Today it’s hard to miss stories about winning athletes in nearly all sports who are dedicated vegetarians. But is a vegetarian diet just a feel-good eco-fad or does it offer any advantages over a meat-based diet?
A recent Arizona State study shows that a veggie diet can offer you as much physical strength that a meat-based diet offers, and may give you an advantage in aerobic capacity. Even better, vegetarian diets have been linked to healthier hearts, fewer cancers, and longer lifespans.
Unexpected Protein Potential
One of the surprise findings in the Arizona State study was that you could get enough protein from a vegetarian diet to be as big and strong as someone on a meat diet.
“I expected cardiorespiratory fitness to be about the same since lots of endurance athletes say their performance has improved since going vegetarian,” says lead study author Heidi Lynch. “Now this study backs that. I was more surprised about strength, because people often think they need meat to get big and strong.”
For women in the study, a vegetarian diet actually provided 13 percent greater VO2 max scores than their omnivore counterparts. Part of the explanation for that difference is that vegetarians tend to consume more carbohydrates and may provide better fuel efficiency especially for endurance sports such as running, cycling, and distance swimming.
The big nutrient for building muscle of course is protein. Done right, vegetarianism can provide all the protein you need without the saturated fat and cholesterol found in meat or cheese. Green peas, quinoa, nuts, beans, and tofu are great protein sources and there are nearly limitless recipes on how to enjoy them.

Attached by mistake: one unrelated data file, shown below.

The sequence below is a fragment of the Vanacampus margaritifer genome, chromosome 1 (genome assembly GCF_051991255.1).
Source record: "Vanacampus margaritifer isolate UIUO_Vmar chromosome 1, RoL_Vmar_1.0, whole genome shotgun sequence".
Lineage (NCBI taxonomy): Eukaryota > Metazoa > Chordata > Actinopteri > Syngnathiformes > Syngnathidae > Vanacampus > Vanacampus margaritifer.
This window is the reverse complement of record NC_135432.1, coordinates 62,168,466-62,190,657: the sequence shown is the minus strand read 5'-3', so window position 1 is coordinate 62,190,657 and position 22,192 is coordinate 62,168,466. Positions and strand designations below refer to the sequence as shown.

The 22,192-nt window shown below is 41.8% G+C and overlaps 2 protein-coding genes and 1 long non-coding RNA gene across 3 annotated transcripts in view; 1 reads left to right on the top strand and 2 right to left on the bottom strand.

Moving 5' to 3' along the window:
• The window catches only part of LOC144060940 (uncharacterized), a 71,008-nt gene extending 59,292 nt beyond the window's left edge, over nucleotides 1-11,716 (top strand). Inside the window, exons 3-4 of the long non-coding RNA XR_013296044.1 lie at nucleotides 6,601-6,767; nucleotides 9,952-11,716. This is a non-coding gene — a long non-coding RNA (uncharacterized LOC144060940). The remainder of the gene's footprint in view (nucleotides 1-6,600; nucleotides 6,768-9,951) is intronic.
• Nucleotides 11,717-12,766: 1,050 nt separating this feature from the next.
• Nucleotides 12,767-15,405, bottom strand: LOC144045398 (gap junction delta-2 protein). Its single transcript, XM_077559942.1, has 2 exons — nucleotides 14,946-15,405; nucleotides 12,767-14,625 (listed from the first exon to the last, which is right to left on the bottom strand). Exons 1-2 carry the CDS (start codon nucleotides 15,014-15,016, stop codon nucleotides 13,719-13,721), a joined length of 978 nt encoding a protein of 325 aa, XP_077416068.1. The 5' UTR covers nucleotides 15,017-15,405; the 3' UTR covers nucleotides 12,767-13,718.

Advantages off the Field, Too
If you’re not already a vegetarian, the benefits beyond athletic capacity are worth considering. Most vegetarian diets are low in or devoid of animal products. They’re also usually lower than non-vegetarian diets in total fat, saturated fat and cholesterol. Many studies have shown that vegetarians seem to have a lower risk of obesity, coronary heart disease (which causes heart attack), high blood pressure, diabetes mellitus, and some forms of cancer.
Starting a vegetarian diet doesn’t have to equate with giving up delicious food or enduring boring, brown meals. However, a vegetarian lifestyle does take some planning and understanding. For some people, a semi-vegetarian or pesco-vegetarian diet is an easy way to start. When starting out, be sure to have enough information to ensure that you are not missing any essential nutrients. You may also want to consult with a dietician or your physician if you have any concerns.
Eliminating meat from your diet won’t automatically make you a better athlete. However, when you make healthy, balanced choices, a veggie diet can give you all of the nutritional needs for performing well in any sport or lifestyle.